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Twelve Questions to Ask a Prospective Answering Service

  1. Does the telephone answering service have well-documented systems and procedures? Ask, “Do you have a written operational procedures manual?” Very few answering services have any kind of procedural documentation! Too often it’s a hit or miss scenario that relies on the memories of a few key employees (and not a good situation when these employees leave the company…)
  2. Is customer billing performed monthly or per a 28 day cycle? For answering service management, a 28 day billing cycle is a thinly disguised technique used to collect 13 billings per year from the customer, rather than 12. With a 28 day billing cycle in use, the prospective client must ask, what other undercover billing methodologies/shortcuts are employed?
  3. Who owns the business? Are the owners involved in the overall management and direction of the business? If the owner is involved in operations, you may be dealing with a small company with limited resources. Are owners readily available to customers? Beware of absentee-owner operations.
  4. What are the trunking arrangements for the long-distance portion of the connection? Some less expensive long-distance trunking configurations are unstable while others offer the same reliability as local telephone service providers.
  5. Are operators or Telephone Service Representatives (TSRs) full-time, career-oriented? Are they covered with living wages and full benefits, including a health insurance plan? If not, there will be staff turnover (the worst enemy of high quality).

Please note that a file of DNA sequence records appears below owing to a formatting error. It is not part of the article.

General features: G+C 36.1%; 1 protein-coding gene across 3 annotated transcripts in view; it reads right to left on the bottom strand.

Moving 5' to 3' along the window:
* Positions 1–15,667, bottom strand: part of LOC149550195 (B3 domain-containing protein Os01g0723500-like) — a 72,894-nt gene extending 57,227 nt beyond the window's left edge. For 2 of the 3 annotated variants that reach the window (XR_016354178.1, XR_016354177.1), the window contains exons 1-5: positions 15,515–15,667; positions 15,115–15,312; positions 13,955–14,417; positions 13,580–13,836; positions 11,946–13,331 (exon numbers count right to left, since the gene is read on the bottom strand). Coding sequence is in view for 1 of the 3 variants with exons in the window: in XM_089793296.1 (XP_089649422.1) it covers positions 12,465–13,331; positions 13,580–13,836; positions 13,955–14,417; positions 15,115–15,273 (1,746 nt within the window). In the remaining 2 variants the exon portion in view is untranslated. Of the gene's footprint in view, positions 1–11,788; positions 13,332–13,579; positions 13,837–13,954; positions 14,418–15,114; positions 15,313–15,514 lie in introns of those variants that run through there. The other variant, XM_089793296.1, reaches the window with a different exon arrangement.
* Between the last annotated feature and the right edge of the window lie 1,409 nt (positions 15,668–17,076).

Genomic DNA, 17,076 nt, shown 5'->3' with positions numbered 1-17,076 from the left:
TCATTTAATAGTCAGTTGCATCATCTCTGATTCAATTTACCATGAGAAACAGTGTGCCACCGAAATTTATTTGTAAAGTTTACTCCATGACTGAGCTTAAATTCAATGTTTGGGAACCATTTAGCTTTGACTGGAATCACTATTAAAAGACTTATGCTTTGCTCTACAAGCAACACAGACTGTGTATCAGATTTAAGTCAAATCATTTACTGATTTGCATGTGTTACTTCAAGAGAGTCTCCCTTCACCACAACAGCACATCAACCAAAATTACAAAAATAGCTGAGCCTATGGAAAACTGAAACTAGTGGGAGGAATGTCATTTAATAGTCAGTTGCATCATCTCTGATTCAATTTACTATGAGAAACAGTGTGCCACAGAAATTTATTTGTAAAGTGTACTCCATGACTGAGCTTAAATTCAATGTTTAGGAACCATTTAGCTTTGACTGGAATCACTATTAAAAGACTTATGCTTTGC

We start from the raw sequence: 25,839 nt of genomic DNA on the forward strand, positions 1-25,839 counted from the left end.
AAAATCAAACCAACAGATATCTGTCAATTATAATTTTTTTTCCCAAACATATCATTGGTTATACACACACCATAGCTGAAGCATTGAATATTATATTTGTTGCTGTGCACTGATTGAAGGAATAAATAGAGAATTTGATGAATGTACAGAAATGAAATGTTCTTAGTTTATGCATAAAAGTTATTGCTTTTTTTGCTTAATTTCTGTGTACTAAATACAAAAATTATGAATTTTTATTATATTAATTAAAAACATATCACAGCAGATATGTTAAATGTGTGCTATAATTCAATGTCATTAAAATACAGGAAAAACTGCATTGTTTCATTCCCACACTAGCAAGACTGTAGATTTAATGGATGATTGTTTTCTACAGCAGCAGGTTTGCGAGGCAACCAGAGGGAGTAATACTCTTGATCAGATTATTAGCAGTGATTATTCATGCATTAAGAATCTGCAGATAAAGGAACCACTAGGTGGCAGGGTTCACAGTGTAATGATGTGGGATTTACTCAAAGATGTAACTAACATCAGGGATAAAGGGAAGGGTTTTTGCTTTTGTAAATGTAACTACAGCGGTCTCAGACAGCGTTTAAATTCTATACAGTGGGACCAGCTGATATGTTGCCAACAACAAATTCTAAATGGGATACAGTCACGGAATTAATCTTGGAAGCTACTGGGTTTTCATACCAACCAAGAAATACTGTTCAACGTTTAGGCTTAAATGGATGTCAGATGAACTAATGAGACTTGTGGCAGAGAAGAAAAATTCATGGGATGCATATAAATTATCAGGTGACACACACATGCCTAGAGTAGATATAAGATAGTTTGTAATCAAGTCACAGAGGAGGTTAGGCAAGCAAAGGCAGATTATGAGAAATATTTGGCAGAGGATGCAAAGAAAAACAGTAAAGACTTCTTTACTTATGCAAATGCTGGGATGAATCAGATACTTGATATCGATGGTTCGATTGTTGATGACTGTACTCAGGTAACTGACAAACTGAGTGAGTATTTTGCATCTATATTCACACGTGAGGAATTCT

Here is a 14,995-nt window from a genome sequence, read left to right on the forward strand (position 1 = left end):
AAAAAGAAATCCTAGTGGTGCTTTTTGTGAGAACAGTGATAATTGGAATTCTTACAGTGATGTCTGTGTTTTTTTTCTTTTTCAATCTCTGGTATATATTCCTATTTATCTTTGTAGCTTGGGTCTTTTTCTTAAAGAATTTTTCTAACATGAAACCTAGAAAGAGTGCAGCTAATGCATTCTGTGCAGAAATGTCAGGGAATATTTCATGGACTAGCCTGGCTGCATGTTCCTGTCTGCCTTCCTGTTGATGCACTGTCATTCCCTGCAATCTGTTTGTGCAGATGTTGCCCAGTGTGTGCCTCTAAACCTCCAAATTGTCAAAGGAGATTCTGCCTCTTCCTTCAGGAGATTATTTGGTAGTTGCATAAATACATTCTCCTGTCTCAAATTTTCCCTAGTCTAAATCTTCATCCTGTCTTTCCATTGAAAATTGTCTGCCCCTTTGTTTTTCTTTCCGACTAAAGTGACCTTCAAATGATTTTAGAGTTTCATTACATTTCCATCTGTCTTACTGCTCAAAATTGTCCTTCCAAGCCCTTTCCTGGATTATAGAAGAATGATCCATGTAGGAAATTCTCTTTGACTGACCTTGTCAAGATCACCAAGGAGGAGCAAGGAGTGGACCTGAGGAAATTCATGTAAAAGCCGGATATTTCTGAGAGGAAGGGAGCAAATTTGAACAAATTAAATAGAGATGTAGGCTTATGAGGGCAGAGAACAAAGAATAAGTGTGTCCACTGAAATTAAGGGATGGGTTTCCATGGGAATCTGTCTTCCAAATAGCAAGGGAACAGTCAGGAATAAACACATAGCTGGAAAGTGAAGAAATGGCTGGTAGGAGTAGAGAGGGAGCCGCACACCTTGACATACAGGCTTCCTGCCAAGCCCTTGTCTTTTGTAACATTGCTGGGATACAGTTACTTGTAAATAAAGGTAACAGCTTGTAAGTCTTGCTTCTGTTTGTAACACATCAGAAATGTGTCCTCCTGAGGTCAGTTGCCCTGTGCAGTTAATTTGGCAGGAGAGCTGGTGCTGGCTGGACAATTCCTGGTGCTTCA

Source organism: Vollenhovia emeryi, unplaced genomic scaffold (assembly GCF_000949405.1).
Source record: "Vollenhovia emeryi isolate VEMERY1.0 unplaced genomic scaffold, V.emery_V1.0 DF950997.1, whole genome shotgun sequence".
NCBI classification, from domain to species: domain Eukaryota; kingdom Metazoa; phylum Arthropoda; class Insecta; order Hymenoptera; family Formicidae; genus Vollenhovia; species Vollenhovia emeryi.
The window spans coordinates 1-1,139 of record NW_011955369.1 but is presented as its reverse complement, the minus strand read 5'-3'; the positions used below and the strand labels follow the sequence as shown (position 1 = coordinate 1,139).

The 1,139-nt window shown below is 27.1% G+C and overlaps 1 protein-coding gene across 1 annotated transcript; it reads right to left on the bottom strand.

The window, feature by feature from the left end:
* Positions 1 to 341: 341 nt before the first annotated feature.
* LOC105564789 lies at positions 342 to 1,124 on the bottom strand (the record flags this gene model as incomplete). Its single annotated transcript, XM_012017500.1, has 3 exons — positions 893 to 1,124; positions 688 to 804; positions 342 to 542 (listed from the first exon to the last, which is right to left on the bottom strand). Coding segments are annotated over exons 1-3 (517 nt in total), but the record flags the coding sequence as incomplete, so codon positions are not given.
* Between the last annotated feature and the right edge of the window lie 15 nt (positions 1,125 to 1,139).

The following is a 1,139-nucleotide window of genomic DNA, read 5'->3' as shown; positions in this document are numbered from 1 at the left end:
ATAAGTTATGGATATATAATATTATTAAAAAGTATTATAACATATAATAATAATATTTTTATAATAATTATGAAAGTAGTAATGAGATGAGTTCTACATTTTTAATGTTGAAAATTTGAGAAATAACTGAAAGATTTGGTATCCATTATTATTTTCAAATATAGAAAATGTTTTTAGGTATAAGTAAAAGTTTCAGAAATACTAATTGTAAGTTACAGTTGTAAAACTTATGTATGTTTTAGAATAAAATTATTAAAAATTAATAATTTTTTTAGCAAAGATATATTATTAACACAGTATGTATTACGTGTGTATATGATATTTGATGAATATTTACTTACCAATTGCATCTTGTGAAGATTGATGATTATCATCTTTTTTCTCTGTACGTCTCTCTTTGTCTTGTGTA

6. What is the quality of the TSR staff’s working environment? Is it readily available to you for inspection, or is it kept “under wraps”? Is it spacious and comfortable; not closed, cramped and lifeless with a “boiler-room” atmosphere? At Centratel, the telephone answering service operations department is the center of the office with administrative offices located around the periphery.
  7. Is there a “no-tolerance” drug policy? Is drug testing mandatory for employment? Is there random testing on all TSRs? Is there an employment-termination-on-first-violation policy? This is critical.
  8. Is the telephone answering service computer equipment 100% digital? This means no analog connections from the telephone company or within internal answering service equipment. Anything less is simply unacceptable from a voice quality and reliability standpoint: It’s prehistoric.
  9. Are there sophisticated voice mail and paging services available in-house?
  10. Are all conversations between callers and TSRs recorded and kept on file? For liability reasons, this is a near-necessity for the telephone answering service client.
  11. The typical advanced telephone answering service has dozens of networked telecom computer systems, all functioning simultaneously. Is there a qualified engineer available 24/7? If not, if systems fail could there be extended outages in which your calls would not be answered? Centratel employs a full-time IT professional with these credentials: Microsoft Certified Systems Engineer, A+, Security+ and Net+. Our systems engineer relentlessly maintains and upgrades software and hardware systems. There are very, very few outages.
  12. What is the overall impression you have of the telephone answering service? Do you sense that all aspects of the operation are readily discussed and that the people who handle the calls are considered by management, and treated by management, as the #1 asset of the operation?